Last week, I posted my initial reactions to the National Cybersecurity Strategy, but there’s a sub-topic that warrants a closer look. Nestled within the Strategy are some teeth that many found lacking in the earlier Executive Order 14028 (“EO 14028”).
Brandishing Civil Cyber Fraud
In Section 3.5, the Strategy invokes DoJ's Civil Cyber-Fraud Initiative. This Initiative was launched in 2021, so it’s not new. But, we might be able to read something into the fact that the White House has invoked this Initiative in the Strategy, in almost the same breath that they reference the importance of EO 14028 in “improv[ing] accountability.” My read here is that the White House intends to use the Initiative to target government contractors who falsely assert compliance with NIST's Secure Software Development Framework (SSDF), specifically in the context of EO 14028.
Self Attestation Under EO 14028
EO 14028 requires government contractors who sell software to the government to self-attest that they comply with the secure software development practices outlined in the NIST Secure Software Development Framework. Following the release of EO 14028, the White House clarified that companies would only be required to issue a self-attestation that they are, in fact, in compliance with the SSDF.
While some have criticized this approach as rendering the EO toothless, the decision to allow self attestation was likely in response to the troubled path of the Department of Defense (“DoD”) Cybersecurity Maturity Model Certification (“CMMC”). The CMMC, established in 2019 to set standards for cybersecurity among defense contractors, was based on third-party certification (that is, DoD would accredit private companies who would be authorized to assess individual defense contractor companies and certify them as compliant with the CMMC rules).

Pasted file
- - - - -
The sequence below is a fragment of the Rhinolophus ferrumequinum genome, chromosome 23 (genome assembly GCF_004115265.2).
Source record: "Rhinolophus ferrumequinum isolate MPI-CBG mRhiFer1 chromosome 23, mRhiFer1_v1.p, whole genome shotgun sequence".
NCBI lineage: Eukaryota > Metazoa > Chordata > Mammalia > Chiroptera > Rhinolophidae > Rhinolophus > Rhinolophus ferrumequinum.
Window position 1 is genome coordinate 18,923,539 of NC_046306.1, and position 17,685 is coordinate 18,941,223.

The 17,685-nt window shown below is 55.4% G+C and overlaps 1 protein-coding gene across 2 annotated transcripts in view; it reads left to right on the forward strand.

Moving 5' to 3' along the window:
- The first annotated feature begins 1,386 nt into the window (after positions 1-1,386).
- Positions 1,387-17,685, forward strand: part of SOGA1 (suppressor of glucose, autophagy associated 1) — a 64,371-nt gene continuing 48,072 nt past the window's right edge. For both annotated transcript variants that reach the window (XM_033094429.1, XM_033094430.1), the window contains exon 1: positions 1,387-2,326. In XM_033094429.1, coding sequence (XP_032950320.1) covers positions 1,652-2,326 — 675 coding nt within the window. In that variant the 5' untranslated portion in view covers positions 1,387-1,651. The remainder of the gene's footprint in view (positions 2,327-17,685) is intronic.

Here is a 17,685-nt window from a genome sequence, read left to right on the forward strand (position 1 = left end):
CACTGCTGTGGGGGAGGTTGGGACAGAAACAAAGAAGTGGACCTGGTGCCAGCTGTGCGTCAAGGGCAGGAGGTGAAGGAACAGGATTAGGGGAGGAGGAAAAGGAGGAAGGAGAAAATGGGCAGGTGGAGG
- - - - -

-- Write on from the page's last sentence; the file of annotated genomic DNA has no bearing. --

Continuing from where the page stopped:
The CMMC has been dramatically delayed, in no small part because of the challenges in accrediting enough third-party companies to certify the (no-joke) 140,000 companies that fall under the scope of CMMC. The White House went a different route, allowing government contractors to attest to their own compliance with the new cybersecurity rules, and it’s not too hard to see why.
This Thing Here Goes With That Thing There
Unlike CMMC’s stumble out of the gate (followed by a rather long nap on the track), EO 14028 has been gaining traction. But things get a little interesting when you combine self-attestation with the Civil Cyber-Fraud Initiative.
If past practice is any indication of the future, the personnel filling out the self-attestation forms for EO 14028 may not be the people who actually know whether the company is, in fact, in compliance with SSDF. If they fail to report accurate information about their company’s compliance, that company may find itself at a table with a Department of Justice prosecutor sitting opposite.
As the name suggests, this would be a civil lawsuit - not a criminal one, but it’s cold comfort as a government contractor to say “well, at least it’s not _criminal_ fraud….” Moreover, the standard of proof in civil litigation is lower, and how do you show that the misrepresentations about your cybersecurity practices were simply accidental and were not made with an intent to mislead?
Bottom line: the self-attestation may not make EO 14028 the toothiest of cybersecurity regimes, but the threat of civil prosecution for fraud will lead a lot of companies to take much more care in understanding the SSDF requirements and assessing whether they are in compliance.